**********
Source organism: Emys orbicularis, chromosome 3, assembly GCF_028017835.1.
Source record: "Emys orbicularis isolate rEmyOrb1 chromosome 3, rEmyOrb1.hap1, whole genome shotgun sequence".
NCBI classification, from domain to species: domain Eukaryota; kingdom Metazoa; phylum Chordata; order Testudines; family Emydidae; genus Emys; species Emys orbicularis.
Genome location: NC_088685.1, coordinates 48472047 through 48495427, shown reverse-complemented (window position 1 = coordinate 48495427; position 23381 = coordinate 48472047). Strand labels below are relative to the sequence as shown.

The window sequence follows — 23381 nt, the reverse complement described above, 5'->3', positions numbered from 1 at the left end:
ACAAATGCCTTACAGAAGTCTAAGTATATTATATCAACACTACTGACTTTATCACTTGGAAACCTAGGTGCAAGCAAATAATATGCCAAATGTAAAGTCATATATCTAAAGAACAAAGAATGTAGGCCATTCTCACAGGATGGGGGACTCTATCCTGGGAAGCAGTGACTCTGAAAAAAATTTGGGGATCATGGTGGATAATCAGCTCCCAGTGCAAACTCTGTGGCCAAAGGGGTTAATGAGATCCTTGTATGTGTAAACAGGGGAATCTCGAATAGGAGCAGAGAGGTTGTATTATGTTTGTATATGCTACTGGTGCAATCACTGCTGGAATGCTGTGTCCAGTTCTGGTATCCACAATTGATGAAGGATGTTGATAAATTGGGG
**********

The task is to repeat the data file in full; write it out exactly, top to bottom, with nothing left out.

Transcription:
Source organism: Emys orbicularis, chromosome 3, assembly GCF_028017835.1.
Source record: "Emys orbicularis isolate rEmyOrb1 chromosome 3, rEmyOrb1.hap1, whole genome shotgun sequence".
NCBI classification, from domain to species: domain Eukaryota; kingdom Metazoa; phylum Chordata; order Testudines; family Emydidae; genus Emys; species Emys orbicularis.
Genome location: NC_088685.1, coordinates 48472047 through 48495427, shown reverse-complemented (window position 1 = coordinate 48495427; position 23381 = coordinate 48472047). Strand labels below are relative to the sequence as shown.

The window sequence follows — 23381 nt, the reverse complement described above, 5'->3', positions numbered from 1 at the left end:
ACAAATGCCTTACAGAAGTCTAAGTATATTATATCAACACTACTGACTTTATCACTTGGAAACCTAGGTGCAAGCAAATAATATGCCAAATGTAAAGTCATATATCTAAAGAACAAAGAATGTAGGCCATTCTCACAGGATGGGGGACTCTATCCTGGGAAGCAGTGACTCTGAAAAAAATTTGGGGATCATGGTGGATAATCAGCTCCCAGTGCAAACTCTGTGGCCAAAGGGGTTAATGAGATCCTTGTATGTGTAAACAGGGGAATCTCGAATAGGAGCAGAGAGGTTGTATTATGTTTGTATATGCTACTGGTGCAATCACTGCTGGAATGCTGTGTCCAGTTCTGGTATCCACAATTGATGAAGGATGTTGATAAATTGGGG